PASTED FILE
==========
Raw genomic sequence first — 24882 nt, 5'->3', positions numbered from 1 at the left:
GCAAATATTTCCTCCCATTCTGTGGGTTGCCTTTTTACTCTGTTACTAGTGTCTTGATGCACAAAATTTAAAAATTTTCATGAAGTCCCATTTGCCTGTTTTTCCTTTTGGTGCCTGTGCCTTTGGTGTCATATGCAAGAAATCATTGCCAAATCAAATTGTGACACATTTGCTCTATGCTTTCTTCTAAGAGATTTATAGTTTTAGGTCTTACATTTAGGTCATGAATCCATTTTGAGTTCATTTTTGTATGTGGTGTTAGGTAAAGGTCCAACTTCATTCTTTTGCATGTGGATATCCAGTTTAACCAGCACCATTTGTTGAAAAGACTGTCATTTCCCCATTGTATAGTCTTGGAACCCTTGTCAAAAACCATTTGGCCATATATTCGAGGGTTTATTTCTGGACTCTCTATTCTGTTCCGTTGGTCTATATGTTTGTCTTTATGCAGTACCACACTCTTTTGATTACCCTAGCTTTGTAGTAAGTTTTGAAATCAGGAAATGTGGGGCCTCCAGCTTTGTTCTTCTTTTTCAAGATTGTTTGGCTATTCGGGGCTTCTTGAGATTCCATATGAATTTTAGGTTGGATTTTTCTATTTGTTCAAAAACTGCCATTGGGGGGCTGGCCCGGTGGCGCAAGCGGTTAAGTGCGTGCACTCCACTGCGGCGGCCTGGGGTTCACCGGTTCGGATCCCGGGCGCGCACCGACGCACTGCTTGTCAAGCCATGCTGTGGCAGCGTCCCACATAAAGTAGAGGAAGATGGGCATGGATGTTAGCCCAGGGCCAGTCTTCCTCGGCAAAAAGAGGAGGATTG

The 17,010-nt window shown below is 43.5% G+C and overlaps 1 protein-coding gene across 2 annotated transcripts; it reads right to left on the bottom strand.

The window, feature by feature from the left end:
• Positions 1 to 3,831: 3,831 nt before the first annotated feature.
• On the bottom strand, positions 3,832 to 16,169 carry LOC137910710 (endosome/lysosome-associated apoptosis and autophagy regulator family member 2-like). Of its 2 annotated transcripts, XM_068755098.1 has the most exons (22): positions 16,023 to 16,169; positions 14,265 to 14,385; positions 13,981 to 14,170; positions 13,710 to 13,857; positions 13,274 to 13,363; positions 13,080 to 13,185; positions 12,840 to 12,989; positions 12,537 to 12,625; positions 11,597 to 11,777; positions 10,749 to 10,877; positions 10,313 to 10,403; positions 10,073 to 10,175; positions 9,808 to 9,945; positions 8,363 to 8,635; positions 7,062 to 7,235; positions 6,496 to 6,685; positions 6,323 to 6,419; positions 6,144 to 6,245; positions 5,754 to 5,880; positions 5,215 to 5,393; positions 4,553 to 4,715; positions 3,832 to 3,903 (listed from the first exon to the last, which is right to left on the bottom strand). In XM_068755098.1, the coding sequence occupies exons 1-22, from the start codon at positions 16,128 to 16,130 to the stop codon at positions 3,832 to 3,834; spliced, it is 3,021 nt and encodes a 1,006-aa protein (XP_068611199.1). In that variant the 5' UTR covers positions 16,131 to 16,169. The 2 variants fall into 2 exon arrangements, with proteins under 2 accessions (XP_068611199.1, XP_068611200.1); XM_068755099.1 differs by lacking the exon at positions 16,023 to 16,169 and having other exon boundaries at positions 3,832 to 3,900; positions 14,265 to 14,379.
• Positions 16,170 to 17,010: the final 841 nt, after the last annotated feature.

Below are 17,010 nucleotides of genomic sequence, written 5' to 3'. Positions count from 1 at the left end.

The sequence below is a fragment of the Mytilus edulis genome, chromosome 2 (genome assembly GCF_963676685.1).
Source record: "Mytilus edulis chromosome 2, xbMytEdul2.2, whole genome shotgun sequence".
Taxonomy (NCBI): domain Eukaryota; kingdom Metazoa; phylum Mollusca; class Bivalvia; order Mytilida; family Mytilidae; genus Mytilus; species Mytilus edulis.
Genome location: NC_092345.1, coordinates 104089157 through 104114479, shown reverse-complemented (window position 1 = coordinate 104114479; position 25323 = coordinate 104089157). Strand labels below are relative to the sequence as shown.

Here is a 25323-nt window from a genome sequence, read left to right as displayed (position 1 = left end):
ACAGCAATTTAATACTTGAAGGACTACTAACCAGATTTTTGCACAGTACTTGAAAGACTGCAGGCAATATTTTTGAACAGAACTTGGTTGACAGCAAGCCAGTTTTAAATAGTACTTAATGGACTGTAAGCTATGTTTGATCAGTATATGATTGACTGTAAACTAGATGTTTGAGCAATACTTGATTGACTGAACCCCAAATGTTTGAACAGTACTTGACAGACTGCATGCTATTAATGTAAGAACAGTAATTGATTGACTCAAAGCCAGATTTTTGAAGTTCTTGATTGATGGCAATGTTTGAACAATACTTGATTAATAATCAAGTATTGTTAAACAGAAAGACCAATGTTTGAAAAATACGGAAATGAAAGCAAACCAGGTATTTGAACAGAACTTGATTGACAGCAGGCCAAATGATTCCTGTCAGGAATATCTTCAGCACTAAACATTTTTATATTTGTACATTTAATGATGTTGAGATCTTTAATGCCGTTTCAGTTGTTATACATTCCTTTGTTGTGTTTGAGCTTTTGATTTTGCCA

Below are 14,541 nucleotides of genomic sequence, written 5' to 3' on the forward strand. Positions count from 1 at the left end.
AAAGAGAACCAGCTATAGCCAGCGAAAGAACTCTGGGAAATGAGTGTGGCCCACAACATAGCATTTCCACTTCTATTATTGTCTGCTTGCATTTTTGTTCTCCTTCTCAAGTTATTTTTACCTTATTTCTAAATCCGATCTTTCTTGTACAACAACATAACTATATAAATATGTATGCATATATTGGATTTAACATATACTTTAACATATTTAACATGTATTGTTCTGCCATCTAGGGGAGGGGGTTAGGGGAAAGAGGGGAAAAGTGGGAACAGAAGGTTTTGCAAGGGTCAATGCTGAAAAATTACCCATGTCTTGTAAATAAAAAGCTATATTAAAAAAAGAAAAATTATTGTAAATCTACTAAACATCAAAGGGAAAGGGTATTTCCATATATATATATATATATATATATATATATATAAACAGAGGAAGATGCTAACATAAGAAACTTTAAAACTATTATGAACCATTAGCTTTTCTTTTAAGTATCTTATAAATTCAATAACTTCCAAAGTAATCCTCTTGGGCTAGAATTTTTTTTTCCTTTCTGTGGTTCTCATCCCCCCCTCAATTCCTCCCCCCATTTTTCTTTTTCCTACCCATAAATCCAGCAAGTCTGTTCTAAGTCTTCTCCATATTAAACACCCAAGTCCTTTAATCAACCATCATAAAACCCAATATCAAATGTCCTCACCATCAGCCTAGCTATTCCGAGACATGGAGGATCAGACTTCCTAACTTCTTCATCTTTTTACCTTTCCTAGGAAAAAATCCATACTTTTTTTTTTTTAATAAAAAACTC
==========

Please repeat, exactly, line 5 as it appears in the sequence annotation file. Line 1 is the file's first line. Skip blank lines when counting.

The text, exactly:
• Positions 1 to 3,831: 3,831 nt before the first annotated feature.